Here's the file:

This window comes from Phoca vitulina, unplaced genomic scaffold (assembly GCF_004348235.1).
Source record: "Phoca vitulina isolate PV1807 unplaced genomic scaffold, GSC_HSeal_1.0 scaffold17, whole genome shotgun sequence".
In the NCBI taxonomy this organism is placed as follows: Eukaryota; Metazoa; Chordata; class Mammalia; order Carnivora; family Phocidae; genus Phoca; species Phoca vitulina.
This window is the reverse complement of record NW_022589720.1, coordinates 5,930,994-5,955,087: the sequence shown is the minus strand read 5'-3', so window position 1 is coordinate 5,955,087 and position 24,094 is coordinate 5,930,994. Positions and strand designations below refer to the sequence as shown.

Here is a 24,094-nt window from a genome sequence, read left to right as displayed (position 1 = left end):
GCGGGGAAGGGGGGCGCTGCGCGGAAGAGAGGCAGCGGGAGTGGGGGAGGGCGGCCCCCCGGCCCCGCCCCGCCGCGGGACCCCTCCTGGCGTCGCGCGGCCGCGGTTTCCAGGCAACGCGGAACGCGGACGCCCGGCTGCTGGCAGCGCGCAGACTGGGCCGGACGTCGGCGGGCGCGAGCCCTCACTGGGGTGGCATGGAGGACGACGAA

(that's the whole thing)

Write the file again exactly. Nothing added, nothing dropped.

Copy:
This window comes from Phoca vitulina, unplaced genomic scaffold (assembly GCF_004348235.1).
Source record: "Phoca vitulina isolate PV1807 unplaced genomic scaffold, GSC_HSeal_1.0 scaffold17, whole genome shotgun sequence".
In the NCBI taxonomy this organism is placed as follows: Eukaryota; Metazoa; Chordata; class Mammalia; order Carnivora; family Phocidae; genus Phoca; species Phoca vitulina.
This window is the reverse complement of record NW_022589720.1, coordinates 5,930,994-5,955,087: the sequence shown is the minus strand read 5'-3', so window position 1 is coordinate 5,955,087 and position 24,094 is coordinate 5,930,994. Positions and strand designations below refer to the sequence as shown.

Here is a 24,094-nt window from a genome sequence, read left to right as displayed (position 1 = left end):
GCGGGGAAGGGGGGCGCTGCGCGGAAGAGAGGCAGCGGGAGTGGGGGAGGGCGGCCCCCCGGCCCCGCCCCGCCGCGGGACCCCTCCTGGCGTCGCGCGGCCGCGGTTTCCAGGCAACGCGGAACGCGGACGCCCGGCTGCTGGCAGCGCGCAGACTGGGCCGGACGTCGGCGGGCGCGAGCCCTCACTGGGGTGGCATGGAGGACGACGAA